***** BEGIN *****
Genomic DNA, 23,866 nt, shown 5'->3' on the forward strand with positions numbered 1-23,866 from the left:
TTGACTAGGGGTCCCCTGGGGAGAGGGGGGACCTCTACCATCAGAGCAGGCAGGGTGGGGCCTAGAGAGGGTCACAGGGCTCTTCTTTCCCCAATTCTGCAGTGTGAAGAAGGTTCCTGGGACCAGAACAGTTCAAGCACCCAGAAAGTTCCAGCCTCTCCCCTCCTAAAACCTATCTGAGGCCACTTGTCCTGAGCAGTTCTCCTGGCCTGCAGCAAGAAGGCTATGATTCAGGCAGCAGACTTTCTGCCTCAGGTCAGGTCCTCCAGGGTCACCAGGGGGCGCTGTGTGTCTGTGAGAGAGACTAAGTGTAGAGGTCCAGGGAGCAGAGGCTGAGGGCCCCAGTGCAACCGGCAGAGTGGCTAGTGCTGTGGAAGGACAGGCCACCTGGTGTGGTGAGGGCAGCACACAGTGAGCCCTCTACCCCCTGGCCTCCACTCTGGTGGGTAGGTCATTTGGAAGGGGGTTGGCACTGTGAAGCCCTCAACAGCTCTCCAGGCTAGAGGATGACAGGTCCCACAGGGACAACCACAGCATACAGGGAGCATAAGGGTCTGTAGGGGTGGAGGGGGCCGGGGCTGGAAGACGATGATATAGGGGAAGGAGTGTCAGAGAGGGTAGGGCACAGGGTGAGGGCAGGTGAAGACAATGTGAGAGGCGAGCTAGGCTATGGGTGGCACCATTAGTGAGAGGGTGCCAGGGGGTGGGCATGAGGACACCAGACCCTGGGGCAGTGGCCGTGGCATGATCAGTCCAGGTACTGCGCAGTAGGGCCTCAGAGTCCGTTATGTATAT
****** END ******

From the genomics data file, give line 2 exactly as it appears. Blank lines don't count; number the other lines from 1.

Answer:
TTGACTAGGGGTCCCCTGGGGAGAGGGGGGACCTCTACCATCAGAGCAGGCAGGGTGGGGCCTAGAGAGGGTCACAGGGCTCTTCTTTCCCCAATTCTGCAGTGTGAAGAAGGTTCCTGGGACCAGAACAGTTCAAGCACCCAGAAAGTTCCAGCCTCTCCCCTCCTAAAACCTATCTGAGGCCACTTGTCCTGAGCAGTTCTCCTGGCCTGCAGCAAGAAGGCTATGATTCAGGCAGCAGACTTTCTGCCTCAGGTCAGGTCCTCCAGGGTCACCAGGGGGCGCTGTGTGTCTGTGAGAGAGACTAAGTGTAGAGGTCCAGGGAGCAGAGGCTGAGGGCCCCAGTGCAACCGGCAGAGTGGCTAGTGCTGTGGAAGGACAGGCCACCTGGTGTGGTGAGGGCAGCACACAGTGAGCCCTCTACCCCCTGGCCTCCACTCTGGTGGGTAGGTCATTTGGAAGGGGGTTGGCACTGTGAAGCCCTCAACAGCTCTCCAGGCTAGAGGATGACAGGTCCCACAGGGACAACCACAGCATACAGGGAGCATAAGGGTCTGTAGGGGTGGAGGGGGCCGGGGCTGGAAGACGATGATATAGGGGAAGGAGTGTCAGAGAGGGTAGGGCACAGGGTGAGGGCAGGTGAAGACAATGTGAGAGGCGAGCTAGGCTATGGGTGGCACCATTAGTGAGAGGGTGCCAGGGGGTGGGCATGAGGACACCAGACCCTGGGGCAGTGGCCGTGGCATGATCAGTCCAGGTACTGCGCAGTAGGGCCTCAGAGTCCGTTATGTATAT